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Zegrahm Expeditions Travel Resources

Welcome to the Zegrahm Expeditions resources page! Here you will find inspiration for your next adventure and information from your last adventure, produced by our field leaders, Seattle office staff, and contributing writers. From blog posts and field reports (daily recaps of a past expeditions with images) to photo galleries and videos, explore your world from our perspective.

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Kayaking in Antarctica
February 22, 2016
Blog Post

Zegrahm travelers are some of the most adventurous on the planet. Those looking for a spine-tingling, life-changing experience this year will discover it in our new guide, Top 5 Destinations for Adventure in 2016.

We consulted with Zegrahm's team of expert field leaders to find out what's on their radar. Leading the list were perennial favorites...

The Best Cultural Dive Sites in the World
November 18, 2015
Blog Post

Long-time Zegrahm leader, Susan Langley, is the State Underwater Archaeologist for the Maryland Historic Trust. She is a dive safety officer for the state of Maryland and is a master scuba diver trainer through PADI. Susan teaches classes and seminars on marine archaeology, and recently had a project recognized by President Obama! (...

Kugluktuk, Nunavut, Canada
November 3, 2015
Field Report

Saturday, September 5, 2015 - Edmonton, Canada / Kugluktuk, Nunavut / Embark Sea Adventurer: Full of excited chatter, we boarded our charter flight this morning as we left Edmonton for Kugluktuk. A brief refueling stop en route at Yellowknife gave us a nice view of Great Slave Lake and the last obvious trees we would see for the rest of the trip. Soon we landed on the small airstrip amidst the low tundra landscapes of Kugluktuk...

Denali
September 23, 2015
Blog Post

For almost two decades, Ingrid Nixon's work in expedition tourism has propelled her about the planet. From Antarctica to Greenland, Madagascar to Easter Island, she enjoys sharing the wonder of exploration and discovery with like minds. Originally from Western Washington, Ingrid was recently living in Interior Alaska where she worked for the National Park Service in...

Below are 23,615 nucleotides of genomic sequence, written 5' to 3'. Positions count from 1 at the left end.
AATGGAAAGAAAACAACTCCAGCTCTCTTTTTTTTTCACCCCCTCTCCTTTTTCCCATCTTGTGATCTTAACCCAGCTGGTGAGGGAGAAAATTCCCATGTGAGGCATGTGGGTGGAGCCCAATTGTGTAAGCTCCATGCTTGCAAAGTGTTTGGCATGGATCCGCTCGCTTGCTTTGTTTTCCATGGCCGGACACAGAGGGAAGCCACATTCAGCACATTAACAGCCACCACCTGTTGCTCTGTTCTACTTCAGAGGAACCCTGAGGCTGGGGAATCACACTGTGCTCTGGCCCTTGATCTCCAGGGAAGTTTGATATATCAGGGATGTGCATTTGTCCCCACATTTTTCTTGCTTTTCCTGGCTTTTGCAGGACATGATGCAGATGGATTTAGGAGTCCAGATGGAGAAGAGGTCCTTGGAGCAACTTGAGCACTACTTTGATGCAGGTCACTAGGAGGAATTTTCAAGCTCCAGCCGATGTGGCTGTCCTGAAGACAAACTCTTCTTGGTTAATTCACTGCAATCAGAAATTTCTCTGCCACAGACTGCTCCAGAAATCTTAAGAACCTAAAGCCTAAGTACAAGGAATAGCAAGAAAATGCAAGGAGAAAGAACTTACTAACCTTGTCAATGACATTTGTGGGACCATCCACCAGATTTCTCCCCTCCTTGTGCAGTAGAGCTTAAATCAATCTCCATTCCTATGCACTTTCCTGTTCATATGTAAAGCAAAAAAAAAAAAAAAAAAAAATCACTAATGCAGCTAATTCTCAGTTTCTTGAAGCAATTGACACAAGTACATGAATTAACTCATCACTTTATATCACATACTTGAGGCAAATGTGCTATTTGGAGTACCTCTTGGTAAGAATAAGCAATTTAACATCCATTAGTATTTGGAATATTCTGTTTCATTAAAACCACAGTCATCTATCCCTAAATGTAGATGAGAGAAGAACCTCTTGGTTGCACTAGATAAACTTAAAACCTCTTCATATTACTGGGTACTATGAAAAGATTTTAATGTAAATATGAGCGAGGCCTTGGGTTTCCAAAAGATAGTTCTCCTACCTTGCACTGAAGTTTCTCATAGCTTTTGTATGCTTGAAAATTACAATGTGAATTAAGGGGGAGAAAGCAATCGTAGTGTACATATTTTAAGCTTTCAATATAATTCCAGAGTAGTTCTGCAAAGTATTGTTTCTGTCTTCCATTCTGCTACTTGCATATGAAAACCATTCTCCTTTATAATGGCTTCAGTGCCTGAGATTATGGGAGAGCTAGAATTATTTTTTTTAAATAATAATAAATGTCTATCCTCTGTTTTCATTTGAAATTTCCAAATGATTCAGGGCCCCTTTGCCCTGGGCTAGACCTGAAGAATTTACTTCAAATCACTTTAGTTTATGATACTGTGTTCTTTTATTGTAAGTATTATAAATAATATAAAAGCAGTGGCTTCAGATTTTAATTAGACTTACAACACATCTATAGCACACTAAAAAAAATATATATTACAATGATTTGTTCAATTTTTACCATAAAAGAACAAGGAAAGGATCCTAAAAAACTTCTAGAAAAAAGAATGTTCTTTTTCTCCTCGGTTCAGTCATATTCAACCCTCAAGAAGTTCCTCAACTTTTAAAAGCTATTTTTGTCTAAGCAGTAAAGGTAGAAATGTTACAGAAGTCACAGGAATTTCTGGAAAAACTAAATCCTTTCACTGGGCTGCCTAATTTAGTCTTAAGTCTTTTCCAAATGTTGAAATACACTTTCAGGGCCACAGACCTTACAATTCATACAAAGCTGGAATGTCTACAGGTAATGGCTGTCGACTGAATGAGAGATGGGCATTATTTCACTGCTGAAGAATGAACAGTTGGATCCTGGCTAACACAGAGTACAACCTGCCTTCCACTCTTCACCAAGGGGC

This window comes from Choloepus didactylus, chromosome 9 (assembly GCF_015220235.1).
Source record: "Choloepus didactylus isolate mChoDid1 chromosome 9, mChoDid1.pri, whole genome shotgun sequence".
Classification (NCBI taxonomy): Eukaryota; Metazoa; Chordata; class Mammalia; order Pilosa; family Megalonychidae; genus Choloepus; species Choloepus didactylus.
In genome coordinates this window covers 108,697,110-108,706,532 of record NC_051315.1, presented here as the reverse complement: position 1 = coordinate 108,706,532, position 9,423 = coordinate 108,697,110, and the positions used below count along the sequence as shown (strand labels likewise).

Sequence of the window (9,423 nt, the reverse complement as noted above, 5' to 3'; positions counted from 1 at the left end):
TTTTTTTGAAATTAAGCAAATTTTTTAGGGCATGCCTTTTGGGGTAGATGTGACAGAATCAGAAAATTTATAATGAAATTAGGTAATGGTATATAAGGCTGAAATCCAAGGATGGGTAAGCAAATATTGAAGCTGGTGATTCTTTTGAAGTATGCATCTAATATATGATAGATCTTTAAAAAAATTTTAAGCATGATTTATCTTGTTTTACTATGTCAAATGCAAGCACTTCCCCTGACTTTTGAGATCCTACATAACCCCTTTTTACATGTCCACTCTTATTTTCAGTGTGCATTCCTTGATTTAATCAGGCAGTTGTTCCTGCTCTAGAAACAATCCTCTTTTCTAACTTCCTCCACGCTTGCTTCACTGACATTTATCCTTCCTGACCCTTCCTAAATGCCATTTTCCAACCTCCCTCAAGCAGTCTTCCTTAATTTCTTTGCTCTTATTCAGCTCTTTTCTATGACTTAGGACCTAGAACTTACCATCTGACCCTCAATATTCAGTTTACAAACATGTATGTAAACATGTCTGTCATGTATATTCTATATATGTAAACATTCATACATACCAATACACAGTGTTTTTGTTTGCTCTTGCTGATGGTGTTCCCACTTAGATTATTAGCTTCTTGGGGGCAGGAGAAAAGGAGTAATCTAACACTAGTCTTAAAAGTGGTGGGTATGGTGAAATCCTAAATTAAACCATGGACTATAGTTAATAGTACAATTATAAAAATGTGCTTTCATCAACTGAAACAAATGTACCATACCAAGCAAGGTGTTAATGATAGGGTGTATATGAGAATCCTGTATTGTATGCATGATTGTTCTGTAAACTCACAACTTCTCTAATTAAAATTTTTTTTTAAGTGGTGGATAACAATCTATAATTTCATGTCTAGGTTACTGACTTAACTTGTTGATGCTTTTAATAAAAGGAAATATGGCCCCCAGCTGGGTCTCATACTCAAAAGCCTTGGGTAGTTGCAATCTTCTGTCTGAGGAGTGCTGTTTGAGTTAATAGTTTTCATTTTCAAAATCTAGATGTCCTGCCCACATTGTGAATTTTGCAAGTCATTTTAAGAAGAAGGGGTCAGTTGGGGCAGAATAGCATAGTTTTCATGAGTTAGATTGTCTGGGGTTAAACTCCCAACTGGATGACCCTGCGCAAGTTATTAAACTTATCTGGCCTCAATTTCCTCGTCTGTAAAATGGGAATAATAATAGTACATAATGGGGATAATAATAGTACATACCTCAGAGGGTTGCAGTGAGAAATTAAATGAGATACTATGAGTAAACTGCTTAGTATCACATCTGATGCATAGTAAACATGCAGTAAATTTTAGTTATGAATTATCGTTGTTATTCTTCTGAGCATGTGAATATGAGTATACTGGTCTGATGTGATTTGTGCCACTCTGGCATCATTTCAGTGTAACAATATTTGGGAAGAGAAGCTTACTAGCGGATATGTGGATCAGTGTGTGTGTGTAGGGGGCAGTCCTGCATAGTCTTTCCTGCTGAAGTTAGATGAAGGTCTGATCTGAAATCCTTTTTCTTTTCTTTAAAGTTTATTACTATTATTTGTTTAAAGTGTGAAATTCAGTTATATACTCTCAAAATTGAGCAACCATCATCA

Bergen, Norway
August 13, 2015
Field Report

Monday, June 1, 2015 - Bergen, Norway / Embark Sea Adventurer: A gray, rainy morning failed to dampen our spirits as we gathered for our tour of Norway’s attractive and historic second city. This took us past the leaning gabled buildings and narrow alleyways of Bryggen, the old, Hanseatic, part of town, and on to Troldhaugen, the charming summer home of composer Edvard Grieg from 1885 to 1907. Here, in the turf-roofed Troldsdal...

Complimentary Kayaking
July 9, 2015
Blog Post

“It’s not that kayakers see anything different than the rest of the participants; it’s that they see it in a different way.”

I always say this to my small groups who have signed up for one of our onboard kayaking programs. But it’s not always true. Sometimes we do see things that others don’t.

On our recent cruise through the Norwegian fjords and on to Spitsbergen, we stopped in Reine, in the Lofoten Islands, renowned as the most beautiful village in all of...

Antarctica, South Georgia & the Falkland Islands
June 12, 2015
Blog Post

For 25 years, we have taken inquisitive travelers to the ends of the Earth and 2015 is no different. We’re thrilled to be returning to both the Far North and the Far South this year, exploring two true polar extremes.

Departing September 4, our Northwest Passage expedition explores western Greenland and the Canadian Arctic. You’...

Arctic Terns
July 28, 2011
Blog Post

The tiny island of Vigur in Iceland’s western fjords has been owned and inhabited by the same family for over 130 years. We arrived by Zodiac to meet the family who live on this remote outpost, and came away greatly appreciating the hard work and resourcefulness that have allowed them to thrive here for generations.

Once ashore we were struck, both literally and figuratively, by the countless Arctic terns that were in...

Facts About Polar Bears—Their Plight and Prospects
June 8, 2015
Blog Post

Found only within the Arctic Circle, polar bears show amazing prowess in adaptability. The world’s largest land carnivore weighing upwards of 1,300 pounds, the polar bear evolved from its brethren, the grizzly, around 200,000 years ago—the blink of an eye in Darwin time. Yet science shows it didn’t take long for these amazing creatures to adapt to the Arctic’s open sea-ice environment. Below, enjoy some facts about polar bears.

Some Facts About Polar Bears

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Qeqertarsuaq
June 3, 2015
Blog Post

Sisimiut. Ilulissat. Kangerlussuaq. Qeqertarsuaq

Their names don’t exactly roll off the tongue; yet these coastal towns in western Greenland share a traditional Inuit culture that reaches back nearly 5,000 years, as well one of the main Eskaleut or Eskimo-Aleut languages.

According to the Alaska Native Language Center, somewhere between 4,000 and 5,000 years ago there was a common language among the Eskimo and the Aleut peoples. A few thousand years later, Eskimo speakers...

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